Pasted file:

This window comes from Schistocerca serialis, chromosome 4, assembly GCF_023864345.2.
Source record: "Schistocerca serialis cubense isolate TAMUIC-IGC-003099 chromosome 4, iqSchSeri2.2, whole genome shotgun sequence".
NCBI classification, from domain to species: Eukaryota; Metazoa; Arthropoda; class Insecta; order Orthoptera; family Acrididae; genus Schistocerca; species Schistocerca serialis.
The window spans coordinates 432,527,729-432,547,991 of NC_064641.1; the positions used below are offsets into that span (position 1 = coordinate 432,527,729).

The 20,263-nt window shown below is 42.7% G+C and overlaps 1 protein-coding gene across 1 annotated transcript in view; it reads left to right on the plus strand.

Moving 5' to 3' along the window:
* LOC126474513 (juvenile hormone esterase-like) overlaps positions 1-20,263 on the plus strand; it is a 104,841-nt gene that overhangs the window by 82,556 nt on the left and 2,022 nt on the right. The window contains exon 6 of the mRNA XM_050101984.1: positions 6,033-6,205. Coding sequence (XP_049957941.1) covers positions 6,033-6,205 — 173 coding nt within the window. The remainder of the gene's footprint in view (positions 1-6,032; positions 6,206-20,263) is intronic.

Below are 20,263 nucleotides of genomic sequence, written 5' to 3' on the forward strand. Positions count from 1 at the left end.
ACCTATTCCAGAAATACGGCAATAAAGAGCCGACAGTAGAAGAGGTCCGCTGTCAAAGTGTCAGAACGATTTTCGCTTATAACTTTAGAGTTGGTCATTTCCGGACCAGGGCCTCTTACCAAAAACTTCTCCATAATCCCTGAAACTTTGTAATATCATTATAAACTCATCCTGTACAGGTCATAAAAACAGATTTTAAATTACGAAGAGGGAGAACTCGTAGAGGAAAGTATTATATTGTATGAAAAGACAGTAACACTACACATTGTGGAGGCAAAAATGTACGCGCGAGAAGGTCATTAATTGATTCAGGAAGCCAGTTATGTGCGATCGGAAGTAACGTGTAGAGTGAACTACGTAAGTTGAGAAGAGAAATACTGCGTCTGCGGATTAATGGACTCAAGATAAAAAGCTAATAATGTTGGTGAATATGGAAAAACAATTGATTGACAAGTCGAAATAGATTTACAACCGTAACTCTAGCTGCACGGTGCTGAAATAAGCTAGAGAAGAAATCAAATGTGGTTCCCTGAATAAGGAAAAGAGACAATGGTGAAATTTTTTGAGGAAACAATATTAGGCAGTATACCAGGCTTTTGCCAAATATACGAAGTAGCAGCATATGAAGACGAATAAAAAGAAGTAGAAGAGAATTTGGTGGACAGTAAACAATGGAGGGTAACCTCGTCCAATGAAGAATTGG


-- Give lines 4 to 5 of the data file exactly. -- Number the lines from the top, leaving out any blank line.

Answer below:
The window spans coordinates 432,527,729-432,547,991 of NC_064641.1; the positions used below are offsets into that span (position 1 = coordinate 432,527,729).

The 20,263-nt window shown below is 42.7% G+C and overlaps 1 protein-coding gene across 1 annotated transcript in view; it reads left to right on the plus strand.